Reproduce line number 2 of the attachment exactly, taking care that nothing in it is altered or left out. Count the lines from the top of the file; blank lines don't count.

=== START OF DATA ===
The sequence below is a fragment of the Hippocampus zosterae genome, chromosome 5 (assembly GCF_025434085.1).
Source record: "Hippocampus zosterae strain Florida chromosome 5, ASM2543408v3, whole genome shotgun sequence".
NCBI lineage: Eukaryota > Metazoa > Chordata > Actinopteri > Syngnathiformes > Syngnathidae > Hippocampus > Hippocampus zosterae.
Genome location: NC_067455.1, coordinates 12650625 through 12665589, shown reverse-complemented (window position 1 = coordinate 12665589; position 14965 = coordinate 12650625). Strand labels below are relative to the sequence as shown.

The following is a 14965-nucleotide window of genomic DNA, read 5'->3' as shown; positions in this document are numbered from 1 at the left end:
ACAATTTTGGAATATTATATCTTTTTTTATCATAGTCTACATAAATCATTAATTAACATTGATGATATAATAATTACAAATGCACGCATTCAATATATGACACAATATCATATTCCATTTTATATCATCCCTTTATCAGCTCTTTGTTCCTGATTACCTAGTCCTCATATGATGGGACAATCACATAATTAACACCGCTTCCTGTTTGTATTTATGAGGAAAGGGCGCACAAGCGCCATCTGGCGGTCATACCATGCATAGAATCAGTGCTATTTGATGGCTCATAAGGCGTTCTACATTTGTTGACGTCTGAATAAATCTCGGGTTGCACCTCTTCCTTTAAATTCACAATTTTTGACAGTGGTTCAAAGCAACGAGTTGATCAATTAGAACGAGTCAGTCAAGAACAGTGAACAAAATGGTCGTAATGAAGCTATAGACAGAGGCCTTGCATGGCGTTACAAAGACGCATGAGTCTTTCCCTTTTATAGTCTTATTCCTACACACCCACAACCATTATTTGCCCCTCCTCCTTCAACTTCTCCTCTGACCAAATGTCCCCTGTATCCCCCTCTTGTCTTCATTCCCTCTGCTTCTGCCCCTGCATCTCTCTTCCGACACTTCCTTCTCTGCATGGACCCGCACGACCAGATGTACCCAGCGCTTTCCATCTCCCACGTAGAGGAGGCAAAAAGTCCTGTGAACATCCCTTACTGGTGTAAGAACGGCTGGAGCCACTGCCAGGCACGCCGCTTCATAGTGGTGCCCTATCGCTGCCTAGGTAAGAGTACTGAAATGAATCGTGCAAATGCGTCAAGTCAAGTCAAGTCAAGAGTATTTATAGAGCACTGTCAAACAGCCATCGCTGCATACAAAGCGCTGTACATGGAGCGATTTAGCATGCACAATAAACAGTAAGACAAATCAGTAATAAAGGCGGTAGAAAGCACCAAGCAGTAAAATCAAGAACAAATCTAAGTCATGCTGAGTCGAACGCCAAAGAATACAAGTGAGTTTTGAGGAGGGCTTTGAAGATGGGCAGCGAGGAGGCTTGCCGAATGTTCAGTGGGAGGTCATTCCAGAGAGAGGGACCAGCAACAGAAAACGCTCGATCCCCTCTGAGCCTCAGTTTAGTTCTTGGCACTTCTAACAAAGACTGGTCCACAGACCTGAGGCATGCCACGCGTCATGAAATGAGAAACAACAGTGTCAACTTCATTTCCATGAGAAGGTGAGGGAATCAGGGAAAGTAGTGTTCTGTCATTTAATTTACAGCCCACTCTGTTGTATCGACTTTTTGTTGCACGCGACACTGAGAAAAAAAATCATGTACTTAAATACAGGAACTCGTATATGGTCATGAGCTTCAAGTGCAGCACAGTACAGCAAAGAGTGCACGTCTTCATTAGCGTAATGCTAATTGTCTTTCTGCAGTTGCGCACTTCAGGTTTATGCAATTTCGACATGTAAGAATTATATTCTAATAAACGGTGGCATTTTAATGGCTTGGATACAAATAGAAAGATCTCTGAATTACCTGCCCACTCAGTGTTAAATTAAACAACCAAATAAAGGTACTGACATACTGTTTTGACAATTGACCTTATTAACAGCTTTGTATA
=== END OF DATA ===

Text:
Source record: "Hippocampus zosterae strain Florida chromosome 5, ASM2543408v3, whole genome shotgun sequence".